A new exhibition uses photography, collage and video to reimagine – and defuse – one of art history’s most famous misogynists.
Artist Paul Gaugin was a chauvinist, a colonialist, and, like many celebrated painters, a pivotal perpetrator of the historical male gaze. His portraits presented native peoples as a sometimes barbaric, often sexualized fantasy. And if that doesn't bother you, perhaps his taking of underage brides in on the South Pacific Islands of Hiva and Tahiti in the late 1890’s, infecting them with syphilis and other diseases might make you twitch.
Despite being widely recognized and exhibited in most major institutions since his death, he was, like many men of art history, a predatory scumbag.
And here lies the jumping off point of Rachelle Mozman Solano’s latest exhibition Metamorphosis of Failure, on view through February at Smack Mellon in Brooklyn, NY. In Mozman-Solano’s series of films, staged portraits, and collages, she removes Gaugin's power, reimagining the mythology behind his conflicted French / Peruvian identity and satirically lampooning his search for subjects.
Mocking Gaugin's process with captions like "I Could Not Find The Authenticity I was Searching For," and " Here I am in Panama, In Excellent Health as Always," Mozman-Solano creates a sardonic narrative of Gaugin's process that empowers the women who were his muses. In no-frills studio setups, Gaugin's imagined conquests as well as an anonymous male figure dress in pseudo-nude body suits beside fake "native" plants in Home Depot buckets labeled "Let's Do This" and various other signs of perceived exoticism. Mozman-Solano's photographs and videos push the stories we know or imagine about Gaugin’s life and quests into absurdity that is light-hearted without simplifying or overlooking its history.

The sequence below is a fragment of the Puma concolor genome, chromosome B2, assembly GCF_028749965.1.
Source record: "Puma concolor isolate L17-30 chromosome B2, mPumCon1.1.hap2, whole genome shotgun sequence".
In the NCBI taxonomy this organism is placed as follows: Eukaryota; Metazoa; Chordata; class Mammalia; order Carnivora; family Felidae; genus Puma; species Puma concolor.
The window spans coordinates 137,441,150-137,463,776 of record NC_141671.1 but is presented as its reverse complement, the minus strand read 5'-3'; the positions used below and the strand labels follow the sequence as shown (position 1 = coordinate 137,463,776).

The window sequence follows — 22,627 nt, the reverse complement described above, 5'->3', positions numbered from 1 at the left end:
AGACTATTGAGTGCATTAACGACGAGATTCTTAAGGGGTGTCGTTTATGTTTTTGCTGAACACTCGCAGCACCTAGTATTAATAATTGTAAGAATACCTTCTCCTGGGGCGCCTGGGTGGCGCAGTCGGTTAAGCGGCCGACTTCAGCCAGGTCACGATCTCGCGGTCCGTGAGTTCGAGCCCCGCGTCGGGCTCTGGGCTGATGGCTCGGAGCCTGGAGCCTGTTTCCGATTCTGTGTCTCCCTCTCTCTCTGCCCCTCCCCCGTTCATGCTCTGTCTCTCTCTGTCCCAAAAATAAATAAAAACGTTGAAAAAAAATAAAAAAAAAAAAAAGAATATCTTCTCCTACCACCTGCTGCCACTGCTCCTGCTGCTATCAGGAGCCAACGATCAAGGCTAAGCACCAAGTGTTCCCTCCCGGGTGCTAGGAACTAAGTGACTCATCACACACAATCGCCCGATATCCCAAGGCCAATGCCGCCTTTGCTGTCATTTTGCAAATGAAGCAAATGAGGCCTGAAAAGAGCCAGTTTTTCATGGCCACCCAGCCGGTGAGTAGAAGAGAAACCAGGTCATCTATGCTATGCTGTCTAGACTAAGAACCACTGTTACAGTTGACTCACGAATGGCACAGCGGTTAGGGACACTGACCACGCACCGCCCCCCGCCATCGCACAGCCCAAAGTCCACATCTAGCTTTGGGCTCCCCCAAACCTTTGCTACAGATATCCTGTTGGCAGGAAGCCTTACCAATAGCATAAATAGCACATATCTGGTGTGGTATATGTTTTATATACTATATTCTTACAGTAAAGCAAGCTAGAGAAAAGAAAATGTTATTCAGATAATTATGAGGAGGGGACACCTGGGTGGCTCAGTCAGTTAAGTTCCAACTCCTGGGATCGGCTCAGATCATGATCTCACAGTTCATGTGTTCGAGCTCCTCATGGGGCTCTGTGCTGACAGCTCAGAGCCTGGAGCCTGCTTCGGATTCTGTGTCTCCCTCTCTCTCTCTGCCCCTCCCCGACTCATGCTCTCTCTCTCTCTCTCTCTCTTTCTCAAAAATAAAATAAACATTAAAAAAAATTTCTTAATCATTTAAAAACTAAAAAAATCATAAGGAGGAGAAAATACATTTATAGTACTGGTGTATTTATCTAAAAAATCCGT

I spoke with Mozman-Solano to learn more about her show and interest in Gaugin.
Jon Feinstein in conversation with Rachelle Mozman Solano